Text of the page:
|Chords||C7, F7, C, Ab7, Bb7, A9, D7, G7, Bb9, D9, E7, Am, Dm/G, G, A, and A7|
|Tabs||Cruella De Vil Tabs|
Cruella de Vil from One Hundred and One Dalmatians is one most memorable Disney villains. The fictional character’s name combines “cruel” and “devil.” In fact, “de Vil” comes from Bram Stoker’s Dracula, in which Count Dracula uses “Count De Ville” as an alias. Join the dark side by learning a song about the Disney-verse’s meanest antagonist.
The video lesson we present contains both melody and chords. We like this version because it uses both tablature and standard notation. Learning how to read music in standard notation may seem scary, but many resources online help make it easier. Improve your musicianship by learning this song and reading music in standard notation.
37. Everybody Wants to Be a Cat From The Aristocats
|Release Date||December 11, 1970|
|Chords||Em, Em/D#, Em/D, Em/C#, Cmaj7, B7, E/C#, Am6/C, C7, Bm7, Am, Am/G#, Am/G, Am/F#, G, and C|
|Tabs||Everyone Wants to Be a Cat Tabs|
According to The Aristocats, everybody wants to be a cat. The animated Disney film follows an alley cat penetrating high cat society by helping them escape a kidnapper. The song “Everybody Wants to Be a Cat” is one of the movie’s most celebrated songs. And although not everyone may agree with the sentiment, it’s an entertaining song to play.
Take a peek at the cover video we have provided, and get in touch with your feline side. The version will require some fingerpicking. If you’d like to play only chords, see the link. Either version is pretty persuasive. If you’re okay with trying a fingerpicking song, then this is one I recommend.
38. Someday My Prince Will Come from Snow White and the Seven Dwarfs
|Release Date||December 21, 1937|
|Chords||Dmaj7, F#7+5, Gmaj7, B7b9, Em7, A7, F#m7, Fdim, A9, Am7j, D7, Gmaj7, G#dim7, Dmaj7/A, B7, D, F#7, G, Em, and F#m|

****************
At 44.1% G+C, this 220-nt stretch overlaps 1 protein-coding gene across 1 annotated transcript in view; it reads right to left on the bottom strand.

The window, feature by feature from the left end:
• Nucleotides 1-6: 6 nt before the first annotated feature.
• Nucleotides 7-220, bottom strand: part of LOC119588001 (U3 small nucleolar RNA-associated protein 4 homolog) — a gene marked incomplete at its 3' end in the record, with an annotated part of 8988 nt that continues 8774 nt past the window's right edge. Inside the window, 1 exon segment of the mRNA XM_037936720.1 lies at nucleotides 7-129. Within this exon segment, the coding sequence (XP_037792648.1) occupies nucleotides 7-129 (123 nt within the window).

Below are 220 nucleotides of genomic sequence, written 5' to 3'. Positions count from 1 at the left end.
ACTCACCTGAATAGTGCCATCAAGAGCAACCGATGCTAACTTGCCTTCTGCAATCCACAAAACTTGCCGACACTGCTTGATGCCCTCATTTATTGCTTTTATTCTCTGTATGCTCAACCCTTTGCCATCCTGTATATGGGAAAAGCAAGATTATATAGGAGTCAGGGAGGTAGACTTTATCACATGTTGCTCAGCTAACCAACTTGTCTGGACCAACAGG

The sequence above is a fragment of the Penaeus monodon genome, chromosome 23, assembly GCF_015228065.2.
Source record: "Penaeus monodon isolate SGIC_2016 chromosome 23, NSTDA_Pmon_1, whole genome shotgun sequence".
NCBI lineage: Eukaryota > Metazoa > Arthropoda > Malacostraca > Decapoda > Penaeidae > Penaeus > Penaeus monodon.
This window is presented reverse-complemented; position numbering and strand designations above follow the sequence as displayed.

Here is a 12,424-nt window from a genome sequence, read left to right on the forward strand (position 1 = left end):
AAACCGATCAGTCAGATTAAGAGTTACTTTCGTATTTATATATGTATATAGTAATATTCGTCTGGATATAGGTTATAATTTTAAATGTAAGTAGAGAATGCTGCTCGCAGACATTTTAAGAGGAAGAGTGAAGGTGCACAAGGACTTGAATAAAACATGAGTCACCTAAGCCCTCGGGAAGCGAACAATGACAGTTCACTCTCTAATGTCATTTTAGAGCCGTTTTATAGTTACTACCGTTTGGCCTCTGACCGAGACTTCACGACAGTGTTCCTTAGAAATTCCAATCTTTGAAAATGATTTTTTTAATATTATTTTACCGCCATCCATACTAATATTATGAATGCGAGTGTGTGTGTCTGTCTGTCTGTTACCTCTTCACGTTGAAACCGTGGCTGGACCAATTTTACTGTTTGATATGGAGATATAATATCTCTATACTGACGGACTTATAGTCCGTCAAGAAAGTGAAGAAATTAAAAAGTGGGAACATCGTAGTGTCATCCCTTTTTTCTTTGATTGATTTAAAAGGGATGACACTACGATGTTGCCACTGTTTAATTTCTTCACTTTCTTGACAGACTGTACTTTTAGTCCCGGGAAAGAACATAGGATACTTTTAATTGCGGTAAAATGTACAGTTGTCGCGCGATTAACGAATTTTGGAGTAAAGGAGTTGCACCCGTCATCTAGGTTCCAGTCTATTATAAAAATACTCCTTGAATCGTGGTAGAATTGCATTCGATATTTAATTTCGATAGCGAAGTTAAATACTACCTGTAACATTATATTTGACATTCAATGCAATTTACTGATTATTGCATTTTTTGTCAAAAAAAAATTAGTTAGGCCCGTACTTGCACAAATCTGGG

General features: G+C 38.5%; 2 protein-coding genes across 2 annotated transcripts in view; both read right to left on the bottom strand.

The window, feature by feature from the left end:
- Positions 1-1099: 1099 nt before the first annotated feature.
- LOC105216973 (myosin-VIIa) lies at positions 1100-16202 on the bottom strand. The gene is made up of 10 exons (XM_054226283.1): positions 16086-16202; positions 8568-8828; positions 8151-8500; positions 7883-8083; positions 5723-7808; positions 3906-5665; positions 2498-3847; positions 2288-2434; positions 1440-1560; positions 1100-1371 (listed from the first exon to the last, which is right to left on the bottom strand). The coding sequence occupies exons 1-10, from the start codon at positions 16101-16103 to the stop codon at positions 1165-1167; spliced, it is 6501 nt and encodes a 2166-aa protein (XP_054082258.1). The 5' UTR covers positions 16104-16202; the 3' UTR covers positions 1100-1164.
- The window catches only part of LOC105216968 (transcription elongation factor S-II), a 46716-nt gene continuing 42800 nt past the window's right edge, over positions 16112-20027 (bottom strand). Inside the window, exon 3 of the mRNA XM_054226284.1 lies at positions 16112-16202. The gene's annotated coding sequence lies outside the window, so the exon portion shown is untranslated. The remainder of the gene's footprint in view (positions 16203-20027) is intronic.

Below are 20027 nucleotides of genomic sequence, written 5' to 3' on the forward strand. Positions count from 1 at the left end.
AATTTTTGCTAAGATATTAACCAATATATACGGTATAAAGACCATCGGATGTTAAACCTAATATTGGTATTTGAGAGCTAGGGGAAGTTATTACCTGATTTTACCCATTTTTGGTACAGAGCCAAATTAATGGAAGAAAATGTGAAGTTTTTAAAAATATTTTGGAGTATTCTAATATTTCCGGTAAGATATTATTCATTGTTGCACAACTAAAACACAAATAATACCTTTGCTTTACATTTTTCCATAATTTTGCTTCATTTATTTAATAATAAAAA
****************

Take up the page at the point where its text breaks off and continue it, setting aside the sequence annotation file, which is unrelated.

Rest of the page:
|Tabs||Someday My Prince Will Come Tabs|
“Someday My Prince Will Come” is another beloved composition to be produced by Walt Disney’s studio. Featured in the 1937 animated movie Snow White and the Seven Dwarfs, the song was performed by Adriana Caselotti, who played the voice of Snow White. Since its release, the song has become a jazz standard, covered by jazz artists such as Miles Davis and Bill Evans.
The tunes get increasingly more demanding as we go higher on our list. Challenge yourself by learning the jazz chord version of this classic tune. The arrangement in the video is perfect for solo guitar. In a chord melody style, you’ll play the chords and the melody simultaneously, effectively becoming a full orchestra.
39. Once Upon a December From Anastasia
|Release Date||October 28, 1997|
|Chords||Am, E, A7, D, Dm, and B7|
|Tabs||Once Upon a December Tabs|
“Once Upon a December” from Anastasia is the animated film’s flagship song. Throughout the film, the melody is played twice as a lullaby and once as the complete song. It’s composed at a waltz, meaning three beats per measure. It’s also in a minor key, contributing to its haunting sound.
“Once Upon a December” has a lovely melody that sounds great on guitar. Look at the easy tab version in the video. Take your time finding the frets on the fretboard and slow it down if you need to. If you’d like to only play chords, check out the version in the link.
40. Married Life From Up
|Release Date||May 13, 2009|
|Chords||C, G/B, Am7, Baug, Cmaj7, Am, G, Asus/F#, E7sus4/F#, G/F, G7/E, G6, C7, A(b9), D/F#, F (b5)/B, D5, and E7/G|
|Tabs||Married Life Tabs|
Disney Pixar’s Up was scored by composer Micahel Giacchino who also worked on The Incredibles and Ratatouille. The song “Married Life” appears in the computer-animated film about an old man who attaches balloons to his house to fulfill a promise to his late wife. Giacchino’s song is played during the opening sequence of the movie.
Learn this lesser-known Disney song. The melody is provided in the tablature in the video. If you’re looking to play just the chords, click the link. If you aren’t familiar with the tune, listen a few times to get it in your ear. Then start to work it out slowly on the guitar. Try performing it for your friends or family when you’ve got it.
My name is Chris and I’ve had a passion for music and guitars for as long as I can remember. I started this website with some of my friends who are musicians, music teachers, gear heads, and music enthusiasts so we could provide high-quality guitar and music-related content.
I’ve been playing guitar since I was 13 years old and am an avid collector. Amps, pedals, guitars, bass, drums, microphones, studio, and recording gear, I love it all.
I was born and raised in Western Pennsylvania. My background is in Electrical Engineering, earning a Bachelor’s degree from Youngstown State University. With my engineering experience, I’ve developed as a designer of guitar amplifiers and effects. A true passion of mine, I’ve designed, built, and repaired a wide range of guitar amps and electronics. Here at the Guitar Lobby, our aim is to share our passion for Music and gear with the rest of the music community.